After 8+ years of successfully avoiding one of the main attractions in the city, I finally managed to visit Turku Castle.
The appeal wasn’t big at first – all I’ve heard was that it’s just mostly empty rooms and not that much exciting going on inside. Still, the idea and history of a 13th century castle was intriguing and on one sunny weekend afternoon I finally made it there.
The castle is at the edge of the city, close to the harbour. We took a walk by the river followed by a short bus ride to the castle entrance.
If you don’t fancy a tour of the whole castle, you can wonder around in the courtyard for free and enjoy a coffee and cake in the small castle cafe on the right side.
This cobbled courtyard is not friend to heels, so wear something comfortable (you will thank yourself later when you see how many stairs there are).
Tickets can be bought on the left side of the courtyard and you can either peruse the castle on your own or wait for a guided tour (also in English). These start at dedicated times and you pay a few eur extra for your ticket.
Tickets are 12 € for adults and kids under 7 years go free.
The castle self guided tour starts in the oldest part, which is the one I mentioned earlier – mostly empty medieval rooms with small windows and very little furniture.
The rooms were still pretty impressive and we would probably enjoy them a lot more if we had taken the guided tour or the audio guide.
Turku castle is a 700 year old historical monument, one of the oldest in the country. There is a very interesting exhibition about the past of the castle and the different building stages as you progress through the tour in one of the rooms.
You can also check out the video here which shows the different stages of the built and how the castle changed throughout the history.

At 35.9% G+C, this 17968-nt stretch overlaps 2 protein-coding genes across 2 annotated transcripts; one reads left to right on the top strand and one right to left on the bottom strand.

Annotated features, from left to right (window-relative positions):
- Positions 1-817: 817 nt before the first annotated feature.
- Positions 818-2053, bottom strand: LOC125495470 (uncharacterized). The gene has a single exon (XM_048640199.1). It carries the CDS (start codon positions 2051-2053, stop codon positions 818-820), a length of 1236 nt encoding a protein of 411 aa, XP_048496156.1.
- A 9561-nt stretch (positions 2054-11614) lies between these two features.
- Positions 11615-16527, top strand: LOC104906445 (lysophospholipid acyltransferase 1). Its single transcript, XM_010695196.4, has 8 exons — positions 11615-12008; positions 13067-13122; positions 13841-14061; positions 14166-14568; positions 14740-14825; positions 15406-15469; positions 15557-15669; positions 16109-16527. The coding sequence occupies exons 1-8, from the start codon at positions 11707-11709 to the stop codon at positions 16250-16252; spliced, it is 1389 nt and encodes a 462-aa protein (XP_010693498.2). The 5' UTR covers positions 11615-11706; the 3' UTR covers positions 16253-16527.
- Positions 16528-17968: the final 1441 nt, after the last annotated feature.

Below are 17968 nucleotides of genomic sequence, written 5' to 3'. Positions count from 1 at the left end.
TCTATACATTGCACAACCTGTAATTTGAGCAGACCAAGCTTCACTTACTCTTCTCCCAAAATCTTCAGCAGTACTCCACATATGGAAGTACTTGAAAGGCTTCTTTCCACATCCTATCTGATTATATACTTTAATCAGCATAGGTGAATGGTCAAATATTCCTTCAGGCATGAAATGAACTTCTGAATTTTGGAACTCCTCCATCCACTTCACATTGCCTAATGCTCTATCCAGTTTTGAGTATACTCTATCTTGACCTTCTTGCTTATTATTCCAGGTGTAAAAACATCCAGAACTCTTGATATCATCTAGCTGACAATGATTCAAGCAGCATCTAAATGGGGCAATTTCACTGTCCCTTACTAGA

A visual exhibition room below takes you through the history of the castle and shows some of the different building stages.
Moving on to the more interesting part where you will see the castle bliss in full glory, starting with these gorgeous rooms complete with wood panel ceiling.
The castle church was actually a pretty impressive in size and with everything you would expect in a standalone church.
The very top of the castle hosts this attic space exhibiting different artifacts like china, clothing and other items from the history of the castle.
One of the rooms below illustrating life on the castle grounds. Unfortunately it was very dark and hard to take photos with a camera (flash photography is not allowed).
A visit to the castle is not complete without visiting the jail. This one was pretty impressive, there were several cells with wooden benches (beds), some guns and old chains. Pretty spooky and so authentic!
This is the newer part of the castle where you would see more of what you would have expected – golden plated furniture, portraits of guys in wigs, enormous mirrors and tiny beds.
It is not allowed to walk in between the furniture and use flash photography, but thankfully there was enough natural light in most rooms so you would manage even with a phone.
The rooms lead back to the middle part of the castle with medieval kitchen from where you continue to see even more lavishly decorated rooms and eventually come to the gift shop.
It was much better than I expected, however, I would keep this on a list of activities for rainy days (or more appropriately Reigny days), not for a gorgeous sunny afternoon.
If you’re coming to Finland only for a few days and have limited time, I would suggest exploring the outdoors and archipelago more, weather permitting!
The castle was very kids friendly by the way, with lots of interactive activities and you can also book a guided tour for kids when they complete quests and get to meet the queen. The castle cafe was a really charming place to enjoy a drink with some fresh pastry or soup.
Thanks to the location, even if you want to cut the visit short, you will find plenty of gorgeous places by the water where you can enjoy the rest of the afternoon or take a cruise on the river Aura.